Thursday, 29 June 2017

Digi encourages prepaid feature phone users to adopt mobile broadband

By Mary Lennighan, Total Telecom, in Singapore
Thursday 21 June 12

Malaysian mobile operator identifies common challenges facing Telenor Group's Asian businesses, including low ARPUs, literacy rates and the prevalence of feature phone users.

Digi Telecommunications, Malaysia's largest mobile operator, is working hard to drive mobile broadband usage, but the nature of its customer base means there are a number of hurdles to be overcome. One of its biggest challenges is the mobile device, with many customers still using feature phones, having not yet upgraded to smart devices. "This happens to be the number one phone in the Digi base," said Praveen Rajan…

Digi Telecommunications, Malaysia's largest mobile operator, is working hard to drive mobile broadband usage, but the nature of its customer base means there are a number of hurdles to be overcome.

One of its biggest challenges is the mobile device, with many customers still using feature phones, having not yet upgraded to smart devices.

"This happens to be the number one phone in the Digi base," said Praveen Rajan, head of Internet and service at Digi Telecommunications, showing CommunicAsia delegates an image of a Nokia N70 handset. "It doesn't give you the best Internet experience," he said.

Unsurprisingly, there is a direct link between the sophistication of a customer's handset and the amount of data s/he uses. Digi's smartphone users, who make up 22% of its 10 million strong mobile customer base, consume on average 700 MB of data per month, compared with 5 MB for feature phone users.

Its goal is to grow that smartphone percentage. "It's about moving more and more customers… to buy a smartphone," said Rajan.

Another difficulty for Digi is the number of prepaid users it serves and the low revenues they tend to generate; 84% of Digi customers use prepaid services.

And this, like the feature phone issue, is a common trend across Telenor's Asian footprint; the Norwegian incumbent owns Digi as well as operators in another four Asian markets.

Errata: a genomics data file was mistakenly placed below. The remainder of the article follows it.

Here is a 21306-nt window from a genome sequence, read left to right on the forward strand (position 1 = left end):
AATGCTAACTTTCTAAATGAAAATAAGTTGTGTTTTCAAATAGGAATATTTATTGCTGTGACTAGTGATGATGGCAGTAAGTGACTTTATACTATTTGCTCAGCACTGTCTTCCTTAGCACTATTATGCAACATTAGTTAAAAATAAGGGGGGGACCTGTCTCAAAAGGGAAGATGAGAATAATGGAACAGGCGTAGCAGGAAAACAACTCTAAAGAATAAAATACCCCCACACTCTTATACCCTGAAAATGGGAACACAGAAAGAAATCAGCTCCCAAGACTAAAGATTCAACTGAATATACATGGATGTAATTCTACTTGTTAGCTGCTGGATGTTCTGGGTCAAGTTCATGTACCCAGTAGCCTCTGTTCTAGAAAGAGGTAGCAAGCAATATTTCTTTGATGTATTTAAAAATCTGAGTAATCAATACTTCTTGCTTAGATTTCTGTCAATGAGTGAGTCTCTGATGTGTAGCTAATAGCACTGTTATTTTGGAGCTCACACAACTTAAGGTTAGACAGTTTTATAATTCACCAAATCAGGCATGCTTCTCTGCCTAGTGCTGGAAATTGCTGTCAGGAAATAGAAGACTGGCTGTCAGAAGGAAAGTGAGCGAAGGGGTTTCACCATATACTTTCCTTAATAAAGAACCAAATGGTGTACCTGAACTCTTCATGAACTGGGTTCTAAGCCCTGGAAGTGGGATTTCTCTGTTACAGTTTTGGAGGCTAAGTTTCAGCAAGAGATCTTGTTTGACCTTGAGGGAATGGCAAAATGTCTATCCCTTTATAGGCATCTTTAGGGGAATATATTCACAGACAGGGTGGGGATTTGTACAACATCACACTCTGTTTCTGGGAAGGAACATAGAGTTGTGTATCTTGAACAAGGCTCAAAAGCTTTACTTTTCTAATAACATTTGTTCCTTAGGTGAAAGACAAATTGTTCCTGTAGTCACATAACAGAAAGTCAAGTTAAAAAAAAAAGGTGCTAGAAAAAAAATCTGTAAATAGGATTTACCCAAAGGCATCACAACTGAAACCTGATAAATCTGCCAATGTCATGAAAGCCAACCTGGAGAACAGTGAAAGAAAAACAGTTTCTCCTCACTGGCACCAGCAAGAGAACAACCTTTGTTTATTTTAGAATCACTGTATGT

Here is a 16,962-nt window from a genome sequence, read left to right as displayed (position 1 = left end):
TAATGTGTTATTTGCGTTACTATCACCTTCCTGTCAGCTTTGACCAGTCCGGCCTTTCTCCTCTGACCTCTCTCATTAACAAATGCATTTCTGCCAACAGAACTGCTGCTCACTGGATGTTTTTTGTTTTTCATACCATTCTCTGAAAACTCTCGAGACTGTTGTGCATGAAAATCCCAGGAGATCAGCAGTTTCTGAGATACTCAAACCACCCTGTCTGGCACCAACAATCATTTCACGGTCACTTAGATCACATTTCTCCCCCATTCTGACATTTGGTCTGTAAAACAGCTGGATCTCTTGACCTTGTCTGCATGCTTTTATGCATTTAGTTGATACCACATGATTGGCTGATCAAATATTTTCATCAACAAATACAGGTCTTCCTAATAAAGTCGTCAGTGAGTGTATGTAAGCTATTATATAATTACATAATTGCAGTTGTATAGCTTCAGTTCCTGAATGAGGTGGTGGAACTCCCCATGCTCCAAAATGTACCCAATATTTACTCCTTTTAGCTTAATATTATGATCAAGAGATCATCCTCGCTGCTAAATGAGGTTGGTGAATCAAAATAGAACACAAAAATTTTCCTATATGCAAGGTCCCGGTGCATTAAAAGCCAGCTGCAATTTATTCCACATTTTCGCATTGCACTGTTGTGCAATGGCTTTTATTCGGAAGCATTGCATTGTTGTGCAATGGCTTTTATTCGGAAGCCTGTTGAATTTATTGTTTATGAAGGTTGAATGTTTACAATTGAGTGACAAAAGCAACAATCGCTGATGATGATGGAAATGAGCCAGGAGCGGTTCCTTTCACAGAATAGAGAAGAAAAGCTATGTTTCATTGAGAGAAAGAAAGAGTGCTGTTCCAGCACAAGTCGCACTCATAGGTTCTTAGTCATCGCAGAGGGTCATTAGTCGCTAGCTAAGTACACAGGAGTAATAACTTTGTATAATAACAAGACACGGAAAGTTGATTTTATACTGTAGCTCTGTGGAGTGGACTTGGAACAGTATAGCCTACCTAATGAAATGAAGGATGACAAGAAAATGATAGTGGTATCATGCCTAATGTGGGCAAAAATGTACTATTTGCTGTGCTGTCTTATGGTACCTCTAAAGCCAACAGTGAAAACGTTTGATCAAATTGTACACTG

"We operate in a predominantly prepaid market," said Rajan, explaining that average revenue for a Digi prepaid user is 40 ringgit (or US$13.50) per month. Prepaid ARPUs are even lower at other group companies, ranging from $7.25 at DTAC in Thailand, to $2.42 at Telenor's Bangladesh and Pakistan operations, and just $1.90 at India's Uninor.

The group also faces "literacy and language barriers," Rajan said. Subscribers' proficiency in the English language also has an impact on the take-up of mobile broadband services, he noted.

The telco is undertaking a number of initiatives – many of which are also being used in other Telenor Group markets – to drive mobile broadband. On the handset side, these include offering a co-branded Opera Mini browser to compress traffic and therefore keep data usage down, and offering white label smartphones from low-cost Android phone makers like Huawei and ZTE.

There is also much that can be done when it comes to tariff plans. In Malaysia and Thailand it has launched a range of clearly-marked smartphone-specific packages that can be sold in the mom and pop outlets that sell prepaid phone plans. In addition, "the need for worry-free Internet pricing" is particularly important for prepaid users, said Rajan. As such, Digi automatically caps spend at 8 ringgit ($2.50) per day, regardless of the customer's tariff plan.

The telco is also heavily pushing time-based packages in small denominations. "We go down to as low as an hourly package," Rajan said. In Thailand, DTAC charges 1 baht, or less than 5 cents, for this plan, he added.

The popularity of social networking service Facebook can also be a useful tool for operators looking to encourage mobile Internet usage.

Facebook offers a Java-based app that gives users a smartphone experience on a feature phone, Rajan said. "You'd be surprised by how good that experience is."
 

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